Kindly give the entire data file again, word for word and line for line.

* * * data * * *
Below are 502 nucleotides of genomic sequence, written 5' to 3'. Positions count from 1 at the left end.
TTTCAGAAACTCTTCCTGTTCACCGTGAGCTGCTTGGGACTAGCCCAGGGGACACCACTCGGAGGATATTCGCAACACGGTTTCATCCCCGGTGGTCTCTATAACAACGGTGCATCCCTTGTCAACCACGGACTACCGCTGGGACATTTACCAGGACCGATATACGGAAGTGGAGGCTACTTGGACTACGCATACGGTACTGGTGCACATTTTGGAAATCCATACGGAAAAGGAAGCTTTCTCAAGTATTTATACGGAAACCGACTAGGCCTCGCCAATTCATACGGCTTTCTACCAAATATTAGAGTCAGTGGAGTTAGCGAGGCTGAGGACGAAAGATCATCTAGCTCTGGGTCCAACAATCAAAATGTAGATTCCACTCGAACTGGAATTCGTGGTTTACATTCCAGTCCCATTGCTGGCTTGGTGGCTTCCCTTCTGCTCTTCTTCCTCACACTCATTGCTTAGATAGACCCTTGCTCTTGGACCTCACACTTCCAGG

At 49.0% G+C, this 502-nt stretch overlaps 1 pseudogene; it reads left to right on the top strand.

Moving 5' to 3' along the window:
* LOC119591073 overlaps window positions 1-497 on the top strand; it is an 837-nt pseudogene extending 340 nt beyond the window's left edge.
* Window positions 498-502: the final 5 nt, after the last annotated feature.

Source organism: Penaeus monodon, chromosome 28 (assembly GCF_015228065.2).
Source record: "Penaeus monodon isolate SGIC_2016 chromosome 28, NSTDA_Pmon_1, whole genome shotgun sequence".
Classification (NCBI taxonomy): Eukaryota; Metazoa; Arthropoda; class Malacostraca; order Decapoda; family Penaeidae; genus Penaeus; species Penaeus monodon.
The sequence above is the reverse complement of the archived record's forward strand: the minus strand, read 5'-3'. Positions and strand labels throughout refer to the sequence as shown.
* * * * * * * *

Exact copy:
Below are 502 nucleotides of genomic sequence, written 5' to 3'. Positions count from 1 at the left end.
TTTCAGAAACTCTTCCTGTTCACCGTGAGCTGCTTGGGACTAGCCCAGGGGACACCACTCGGAGGATATTCGCAACACGGTTTCATCCCCGGTGGTCTCTATAACAACGGTGCATCCCTTGTCAACCACGGACTACCGCTGGGACATTTACCAGGACCGATATACGGAAGTGGAGGCTACTTGGACTACGCATACGGTACTGGTGCACATTTTGGAAATCCATACGGAAAAGGAAGCTTTCTCAAGTATTTATACGGAAACCGACTAGGCCTCGCCAATTCATACGGCTTTCTACCAAATATTAGAGTCAGTGGAGTTAGCGAGGCTGAGGACGAAAGATCATCTAGCTCTGGGTCCAACAATCAAAATGTAGATTCCACTCGAACTGGAATTCGTGGTTTACATTCCAGTCCCATTGCTGGCTTGGTGGCTTCCCTTCTGCTCTTCTTCCTCACACTCATTGCTTAGATAGACCCTTGCTCTTGGACCTCACACTTCCAGG

At 49.0% G+C, this 502-nt stretch overlaps 1 pseudogene; it reads left to right on the top strand.

Moving 5' to 3' along the window:
* LOC119591073 overlaps window positions 1-497 on the top strand; it is an 837-nt pseudogene extending 340 nt beyond the window's left edge.
* Window positions 498-502: the final 5 nt, after the last annotated feature.

Source organism: Penaeus monodon, chromosome 28 (assembly GCF_015228065.2).
Source record: "Penaeus monodon isolate SGIC_2016 chromosome 28, NSTDA_Pmon_1, whole genome shotgun sequence".
Classification (NCBI taxonomy): Eukaryota; Metazoa; Arthropoda; class Malacostraca; order Decapoda; family Penaeidae; genus Penaeus; species Penaeus monodon.
The sequence above is the reverse complement of the archived record's forward strand: the minus strand, read 5'-3'. Positions and strand labels throughout refer to the sequence as shown.